Buddhists and riddles

Discussion in 'Buddhism' started by voiceofwood, Jun 25, 2014.

  1. voiceofwood

    voiceofwood Interfaith Forums

    Joined:
    Jun 3, 2014
    Messages:
    192
    Likes Received:
    0
    1st riddle, you are correct in thinking that it is about getting stuck or fixated on method

    2nd I don't see how this is connected with the clue but it is about he difference between looking and seeing
     
  2. stranger

    stranger wolfwing, a feral angel

    Joined:
    Jun 16, 2013
    Messages:
    892
    Likes Received:
    308
    To try once again, from a different perspective... :)

    The faculties of both men are brought to focus on one object, standing in the middle of a field, conspicuous due to the absence of its like in said field. This contrast should make for clarity, right? The simple identification of the object. But not so fast.

    How does one make such identifications? He works from concepts that already exist in the mind. He has learned a certain way of relating to his world, if not from formal education, at least by a sort of mental osmosis through relating to other human beings. The eye takes in a retinal image, and the mind associates it to a proper concept. That concept is then expressed in language (in English at least), as "tree".

    One man looks, one man sees. The man who looks, also sees. The man who sees, also looks. Looking and seeing are but concepts too. The difference between these and the tree in this riddle is the lack of contrast. We find ourselves dumbfounded because the concepts of looking and seeing have blurred boundaries and thus tend to defy proper categorization as separate things. In an attempt to understand them, we might tend to assign one a category which is superior to the other (as I did). So we tend to add contrast where perhaps none exists.

    In this sense, there is perhaps no difference between looking and seeing, but our minds will work hard to find that difference anyway, because... that is just what we do. :)
     
  3. voiceofwood

    voiceofwood Interfaith Forums

    Joined:
    Jun 3, 2014
    Messages:
    192
    Likes Received:
    0
    1st two paragraphs are very good. What is the role of conceptualisation in perception?
     
  4. stranger

    stranger wolfwing, a feral angel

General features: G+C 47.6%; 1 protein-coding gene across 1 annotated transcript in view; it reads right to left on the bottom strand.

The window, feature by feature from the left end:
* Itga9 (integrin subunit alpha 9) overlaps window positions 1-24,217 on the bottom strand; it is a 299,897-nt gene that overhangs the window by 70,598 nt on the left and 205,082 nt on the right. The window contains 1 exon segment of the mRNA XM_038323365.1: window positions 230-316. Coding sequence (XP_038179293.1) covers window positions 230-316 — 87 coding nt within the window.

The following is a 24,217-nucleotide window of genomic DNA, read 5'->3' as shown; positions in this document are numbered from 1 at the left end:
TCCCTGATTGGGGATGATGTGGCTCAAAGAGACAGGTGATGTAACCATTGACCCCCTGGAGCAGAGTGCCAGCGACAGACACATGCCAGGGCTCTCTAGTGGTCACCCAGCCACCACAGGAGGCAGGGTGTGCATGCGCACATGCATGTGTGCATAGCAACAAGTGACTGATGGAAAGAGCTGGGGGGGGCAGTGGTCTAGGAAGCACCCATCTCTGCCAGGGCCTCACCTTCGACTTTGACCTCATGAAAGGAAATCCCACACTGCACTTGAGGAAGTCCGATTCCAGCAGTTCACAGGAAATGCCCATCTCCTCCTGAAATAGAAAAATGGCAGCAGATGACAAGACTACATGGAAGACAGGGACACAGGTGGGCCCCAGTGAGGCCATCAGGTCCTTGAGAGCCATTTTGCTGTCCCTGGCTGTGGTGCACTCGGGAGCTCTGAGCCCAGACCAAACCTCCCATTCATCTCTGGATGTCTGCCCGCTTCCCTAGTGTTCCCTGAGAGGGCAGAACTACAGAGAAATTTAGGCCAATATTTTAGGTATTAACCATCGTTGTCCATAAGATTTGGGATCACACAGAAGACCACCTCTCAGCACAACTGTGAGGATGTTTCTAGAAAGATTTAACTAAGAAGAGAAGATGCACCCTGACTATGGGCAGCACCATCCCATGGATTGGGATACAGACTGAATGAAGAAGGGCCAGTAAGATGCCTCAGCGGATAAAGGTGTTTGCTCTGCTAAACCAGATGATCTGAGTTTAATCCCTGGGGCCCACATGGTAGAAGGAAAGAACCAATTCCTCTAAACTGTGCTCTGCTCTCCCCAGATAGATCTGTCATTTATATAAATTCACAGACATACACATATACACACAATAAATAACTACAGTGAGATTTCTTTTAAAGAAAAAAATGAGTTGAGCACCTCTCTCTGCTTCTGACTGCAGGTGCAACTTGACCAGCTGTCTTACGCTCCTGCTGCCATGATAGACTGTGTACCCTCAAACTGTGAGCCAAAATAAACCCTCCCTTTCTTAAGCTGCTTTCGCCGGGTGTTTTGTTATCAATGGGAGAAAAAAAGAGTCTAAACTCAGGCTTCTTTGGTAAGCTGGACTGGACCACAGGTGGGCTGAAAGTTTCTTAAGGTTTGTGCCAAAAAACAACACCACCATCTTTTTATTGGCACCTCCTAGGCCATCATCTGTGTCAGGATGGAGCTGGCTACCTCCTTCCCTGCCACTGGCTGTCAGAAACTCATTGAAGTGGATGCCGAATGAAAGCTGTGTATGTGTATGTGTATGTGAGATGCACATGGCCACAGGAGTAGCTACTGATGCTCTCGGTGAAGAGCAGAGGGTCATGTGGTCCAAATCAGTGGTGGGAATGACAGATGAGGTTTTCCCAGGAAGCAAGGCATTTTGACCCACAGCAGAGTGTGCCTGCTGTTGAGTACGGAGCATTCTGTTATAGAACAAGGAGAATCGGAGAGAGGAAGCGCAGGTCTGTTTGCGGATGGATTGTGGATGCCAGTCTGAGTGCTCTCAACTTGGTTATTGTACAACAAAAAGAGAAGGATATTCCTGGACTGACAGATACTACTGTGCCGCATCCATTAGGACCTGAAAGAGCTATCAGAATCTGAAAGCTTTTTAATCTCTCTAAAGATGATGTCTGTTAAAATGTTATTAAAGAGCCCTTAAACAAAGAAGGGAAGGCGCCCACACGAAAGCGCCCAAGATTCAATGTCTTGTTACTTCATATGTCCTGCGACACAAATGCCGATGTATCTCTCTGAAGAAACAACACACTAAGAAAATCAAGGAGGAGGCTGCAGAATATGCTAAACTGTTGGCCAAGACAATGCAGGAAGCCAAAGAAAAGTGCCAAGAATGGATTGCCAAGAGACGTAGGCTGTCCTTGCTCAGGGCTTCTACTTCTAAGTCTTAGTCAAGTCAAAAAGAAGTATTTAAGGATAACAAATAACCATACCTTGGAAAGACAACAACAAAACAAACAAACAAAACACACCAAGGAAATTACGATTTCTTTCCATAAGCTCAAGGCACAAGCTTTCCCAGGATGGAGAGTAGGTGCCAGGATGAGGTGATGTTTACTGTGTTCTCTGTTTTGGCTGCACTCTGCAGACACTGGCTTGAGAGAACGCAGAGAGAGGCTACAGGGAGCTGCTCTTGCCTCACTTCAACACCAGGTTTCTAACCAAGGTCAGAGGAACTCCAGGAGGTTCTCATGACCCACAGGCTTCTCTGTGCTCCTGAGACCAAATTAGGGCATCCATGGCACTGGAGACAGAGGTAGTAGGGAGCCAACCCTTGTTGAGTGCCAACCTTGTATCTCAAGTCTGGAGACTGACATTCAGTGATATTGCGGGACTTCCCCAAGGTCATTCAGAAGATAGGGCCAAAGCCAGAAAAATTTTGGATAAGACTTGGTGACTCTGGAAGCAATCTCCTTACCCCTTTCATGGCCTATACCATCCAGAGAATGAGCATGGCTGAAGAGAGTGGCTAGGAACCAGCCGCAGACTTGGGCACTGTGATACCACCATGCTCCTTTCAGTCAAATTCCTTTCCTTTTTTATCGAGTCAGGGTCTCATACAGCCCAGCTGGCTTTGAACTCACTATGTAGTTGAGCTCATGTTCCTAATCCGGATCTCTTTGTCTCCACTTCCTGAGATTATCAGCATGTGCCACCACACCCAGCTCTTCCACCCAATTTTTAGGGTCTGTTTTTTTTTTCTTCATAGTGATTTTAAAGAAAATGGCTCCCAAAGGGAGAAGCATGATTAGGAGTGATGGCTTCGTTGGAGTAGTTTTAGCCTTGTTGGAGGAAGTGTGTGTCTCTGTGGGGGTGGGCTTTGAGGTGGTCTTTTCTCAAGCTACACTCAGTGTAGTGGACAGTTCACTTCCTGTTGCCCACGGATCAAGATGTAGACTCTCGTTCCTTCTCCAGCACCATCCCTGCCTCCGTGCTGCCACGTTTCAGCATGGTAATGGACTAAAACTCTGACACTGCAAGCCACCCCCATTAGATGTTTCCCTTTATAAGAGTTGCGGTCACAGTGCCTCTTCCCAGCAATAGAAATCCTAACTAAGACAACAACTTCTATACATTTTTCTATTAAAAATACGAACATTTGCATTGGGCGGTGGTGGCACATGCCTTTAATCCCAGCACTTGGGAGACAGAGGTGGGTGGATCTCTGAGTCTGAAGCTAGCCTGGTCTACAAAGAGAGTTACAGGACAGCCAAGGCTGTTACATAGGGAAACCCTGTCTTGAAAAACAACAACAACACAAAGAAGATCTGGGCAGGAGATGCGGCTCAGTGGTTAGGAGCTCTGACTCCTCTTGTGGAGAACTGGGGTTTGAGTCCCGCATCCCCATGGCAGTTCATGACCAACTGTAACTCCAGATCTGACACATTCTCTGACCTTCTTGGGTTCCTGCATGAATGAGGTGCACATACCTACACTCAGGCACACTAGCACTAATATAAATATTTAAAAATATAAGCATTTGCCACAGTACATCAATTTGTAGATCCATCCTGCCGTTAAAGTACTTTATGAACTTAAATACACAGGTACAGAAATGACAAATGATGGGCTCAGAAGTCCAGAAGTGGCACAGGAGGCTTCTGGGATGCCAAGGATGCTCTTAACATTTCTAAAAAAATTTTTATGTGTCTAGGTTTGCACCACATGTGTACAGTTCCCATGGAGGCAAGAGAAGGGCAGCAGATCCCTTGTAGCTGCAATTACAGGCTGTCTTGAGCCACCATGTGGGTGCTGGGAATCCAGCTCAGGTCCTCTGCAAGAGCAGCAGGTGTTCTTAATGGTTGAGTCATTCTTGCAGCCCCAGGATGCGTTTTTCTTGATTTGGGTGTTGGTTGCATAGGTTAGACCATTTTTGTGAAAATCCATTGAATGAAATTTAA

Joined:
    Jun 16, 2013
    Messages:
    892
    Likes Received:
    308
    Conceptualization brings order to that which is perceived. It's a tool or vehicle for navigating the sensible realm. I daresay it is also that which is comfortable to the creature and that which he naturally gravitates toward. Reduces the discomfort of mystery (I don't know) and concretizes that which is perceived into forms that can be mastered with the natural faculties. (I now know: I trust my perceptions).
     
  5. voiceofwood

    voiceofwood Interfaith Forums

    Joined:
    Jun 3, 2014
    Messages:
    192
    Likes Received:
    0
    So then in a manner of speaking a concept is a category or a set. I cat is a member of the set of cats,etc
     
  6. voiceoftheshires

    voiceoftheshires Interfaith Forums

    Joined:
    Jun 29, 2014
    Messages:
    6
    Likes Received:
    0
    The 1st riddle the acolyte follows the instructions of the master, though the instruction be absurd. What then is the master trying to communicate to him

    The 2nd riddle, one perceives A tree, one perceives THE tree
     
  7. stranger

    stranger wolfwing, a feral angel

    Joined:
    Jun 16, 2013
    Messages:
    892
    Likes Received:
    308
    The master is asking the acolyte to abandon all he knows or thinks he knows concerning the path to enlightenment. To start afresh, as a child, knowing nothing.

    The man who perceives "A" tree works with concepts, apprehending the tree by sense and assigning it to a set. Immediacy is lost, he sees not the tree as it is in the moment but as it appears via his concept. The man who perceives "The" tree, is able to see the tree as it really is in the moment, divorced from concepts. His apprehension of the tree is immediate, situation specific, and non-conceptual.

    Closer?
     
  8. theophony

    theophony God Sounds. Agape.

    Joined:
    Oct 15, 2014
    Messages:
    18
    Likes Received:
    0
    I don't know about some of these interpretations of the second riddle. From what I've learned, all Buddhist "riddles," in Zen, they are called ko'ans, are meant to bring the riddle-breaker into mindfulness of the present moment.

    Here's my interpretation of the riddle: the man who looks, sees the tree and the tree brings him into mindfulness. The man who sees, already being mindful, looks at the tree as a part of his very mindfulness. Thus, the two men are bodhisattvas together at that moment. They can each bow to the tree and to each other, saying, "a lotus for you, a buddha"
     

Share This Page